Turning to the second possible basis for jurisdiction of the Vienna Court, the place where the alleged damage occurred, the Court of Justice of the European first stated that it was necessary to determine, with regard to the Austrian rights involved here, whether the damage may occur in a state other than the place where the defendant took the decisions and placed the photos on the website. The defendant argued that as its website was not directed at Austria there could not have been any damage in Austria. The Court however held that, for purposes of jurisdiction based on the place where the damage occurred, the mere accessibility of the website in the Member State (here: in Austria) was sufficient:

[32] It is clear from the Court’s caselaw that (…) Article 5 (3) Brussels-I-Regulation does not require, in particular, that the activity concerned be ‘directed to’ the Member State in which the court seized is situated.

[34] In circumstances such as those at issue in the main proceedings, it must thus be held that the occurrence of damage and/or the likelihood of its occurrence arise from the accessibility in the Member State of the referring court, via the website of EnergieAgentur, of the photographs to which the rights relied on by Ms Hejduk pertain.

The Court added that the issue of the extent of the damage is part of the examination of the substance of the claim and is not relevant to the stage in which jurisdiction is verified.

Finally, the Court reiterated its approach to jurisdiction in cases of the kind involved here, namely that the jurisdiction of the court seized on the basis of the place where the damage occurred is limited to the Member State where the court is located.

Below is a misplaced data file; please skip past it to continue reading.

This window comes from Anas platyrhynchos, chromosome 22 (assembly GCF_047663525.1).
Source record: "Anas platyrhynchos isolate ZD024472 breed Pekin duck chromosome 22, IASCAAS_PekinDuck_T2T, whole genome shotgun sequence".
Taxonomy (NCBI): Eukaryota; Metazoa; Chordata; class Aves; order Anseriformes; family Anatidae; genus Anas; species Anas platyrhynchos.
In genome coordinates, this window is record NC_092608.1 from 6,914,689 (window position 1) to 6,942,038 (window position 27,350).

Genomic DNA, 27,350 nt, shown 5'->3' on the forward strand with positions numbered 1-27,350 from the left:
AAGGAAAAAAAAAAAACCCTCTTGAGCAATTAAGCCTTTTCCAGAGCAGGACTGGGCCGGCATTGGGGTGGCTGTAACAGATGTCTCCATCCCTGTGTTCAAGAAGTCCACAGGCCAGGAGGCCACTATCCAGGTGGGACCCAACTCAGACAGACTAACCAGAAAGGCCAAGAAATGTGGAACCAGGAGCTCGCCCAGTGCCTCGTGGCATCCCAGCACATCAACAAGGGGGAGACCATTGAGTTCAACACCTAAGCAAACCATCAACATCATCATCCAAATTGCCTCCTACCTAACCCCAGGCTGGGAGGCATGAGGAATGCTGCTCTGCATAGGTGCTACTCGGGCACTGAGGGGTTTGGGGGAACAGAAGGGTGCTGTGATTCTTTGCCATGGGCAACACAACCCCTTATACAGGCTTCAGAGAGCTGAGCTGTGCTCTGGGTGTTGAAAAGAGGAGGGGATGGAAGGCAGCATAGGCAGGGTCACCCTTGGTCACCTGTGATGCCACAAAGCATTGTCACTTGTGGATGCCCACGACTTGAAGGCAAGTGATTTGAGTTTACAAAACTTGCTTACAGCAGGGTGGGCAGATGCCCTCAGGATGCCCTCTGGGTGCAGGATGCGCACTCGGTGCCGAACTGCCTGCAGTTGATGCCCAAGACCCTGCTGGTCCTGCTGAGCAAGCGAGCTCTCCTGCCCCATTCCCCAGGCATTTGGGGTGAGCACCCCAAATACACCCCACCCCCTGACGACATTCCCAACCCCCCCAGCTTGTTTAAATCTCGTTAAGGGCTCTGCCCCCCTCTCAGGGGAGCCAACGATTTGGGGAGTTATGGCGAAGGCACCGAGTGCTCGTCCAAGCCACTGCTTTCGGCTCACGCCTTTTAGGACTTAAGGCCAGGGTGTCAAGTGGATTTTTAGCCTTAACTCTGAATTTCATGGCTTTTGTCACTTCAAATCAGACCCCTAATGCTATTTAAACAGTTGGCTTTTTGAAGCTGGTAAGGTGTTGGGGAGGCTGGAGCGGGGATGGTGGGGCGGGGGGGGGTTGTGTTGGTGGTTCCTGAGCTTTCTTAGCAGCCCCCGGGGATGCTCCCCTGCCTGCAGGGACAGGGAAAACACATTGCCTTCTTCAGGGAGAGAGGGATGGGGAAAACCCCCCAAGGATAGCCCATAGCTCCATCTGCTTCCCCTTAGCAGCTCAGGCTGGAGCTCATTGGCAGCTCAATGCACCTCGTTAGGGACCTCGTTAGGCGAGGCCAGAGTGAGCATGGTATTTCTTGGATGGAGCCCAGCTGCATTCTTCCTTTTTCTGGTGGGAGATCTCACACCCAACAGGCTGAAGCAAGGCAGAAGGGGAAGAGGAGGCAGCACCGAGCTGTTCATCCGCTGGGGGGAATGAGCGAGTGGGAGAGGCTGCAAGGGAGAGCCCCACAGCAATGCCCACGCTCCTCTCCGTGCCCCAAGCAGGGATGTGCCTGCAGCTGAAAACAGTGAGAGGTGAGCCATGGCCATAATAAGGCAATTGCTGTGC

The answer of the Court thus was as follows:

Article 5 (3) Brussels-I-Regulation (…) must be interpreted as meaning that, in the event of an allegation of infringement of copyright and rights related to copyright guaranteed by the Member State of the court seized, that court has jurisdiction, on the basis of the place where the damage occurred, to hear an action for damages in respect of an infringement of those rights resulting from the placing of protected photographs online on a website accessible in its territorial jurisdiction. That court has jurisdiction only to rule on the damage caused in the Member State within which the court is situated.

Remarks

The Hejduk judgment is part of a series of judgments of the Court dealing with the issue of jurisdiction over a defendant located in a Member State different from the forum state. The novel element in the present case is that “occurrence of damage”, for jurisdictional purposes, may be established on the mere accessibility of the website displaying infringing content in the forum state.

For claimants seeking enforcement of their national IP rights in the European Union the message is clear: Jurisdiction will always be available in the Member State where the right is protected, even if the alleged infringement is limited to placing infringing items on a website which is merely accessible in the forum state, without being directed at that state. Of course, whether and to which extent the claimant will recover damages depends on the applicable law – which will be the forum law because it is the law of the Member State where the right is protected.

When the infringement involves an EU-wide right, such as a Community trademark or a Community design, the rules are different – it follows from the Court’s judgment of June 5, 2014 (Case C-360/12 – Coty that jurisdiction on the basis of infringing acts committed is available only in the Member State where the infringer acted, not in the Member Stare where the damage occurred (see BARDEHLE ­PAGENBERG IP Report 2014/II).